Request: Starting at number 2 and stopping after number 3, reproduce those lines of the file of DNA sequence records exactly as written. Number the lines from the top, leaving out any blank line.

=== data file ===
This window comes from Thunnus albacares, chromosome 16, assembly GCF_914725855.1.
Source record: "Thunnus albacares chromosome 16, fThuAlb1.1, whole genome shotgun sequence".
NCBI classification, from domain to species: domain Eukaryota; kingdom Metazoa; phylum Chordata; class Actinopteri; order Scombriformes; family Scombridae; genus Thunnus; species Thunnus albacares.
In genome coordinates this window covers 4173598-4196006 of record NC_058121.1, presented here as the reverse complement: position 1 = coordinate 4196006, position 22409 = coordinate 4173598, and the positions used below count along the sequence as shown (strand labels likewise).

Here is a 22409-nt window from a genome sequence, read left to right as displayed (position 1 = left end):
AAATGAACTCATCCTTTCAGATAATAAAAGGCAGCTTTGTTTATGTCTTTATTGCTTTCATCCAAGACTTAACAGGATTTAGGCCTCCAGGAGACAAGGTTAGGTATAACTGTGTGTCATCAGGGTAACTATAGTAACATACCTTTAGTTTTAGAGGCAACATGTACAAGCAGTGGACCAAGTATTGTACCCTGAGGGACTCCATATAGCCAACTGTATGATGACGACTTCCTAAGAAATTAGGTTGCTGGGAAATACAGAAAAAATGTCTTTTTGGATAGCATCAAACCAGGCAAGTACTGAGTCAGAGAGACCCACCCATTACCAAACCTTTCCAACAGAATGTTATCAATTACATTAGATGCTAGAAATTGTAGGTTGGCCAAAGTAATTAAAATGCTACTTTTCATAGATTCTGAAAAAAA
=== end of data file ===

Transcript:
Source record: "Thunnus albacares chromosome 16, fThuAlb1.1, whole genome shotgun sequence".
NCBI classification, from domain to species: domain Eukaryota; kingdom Metazoa; phylum Chordata; class Actinopteri; order Scombriformes; family Scombridae; genus Thunnus; species Thunnus albacares.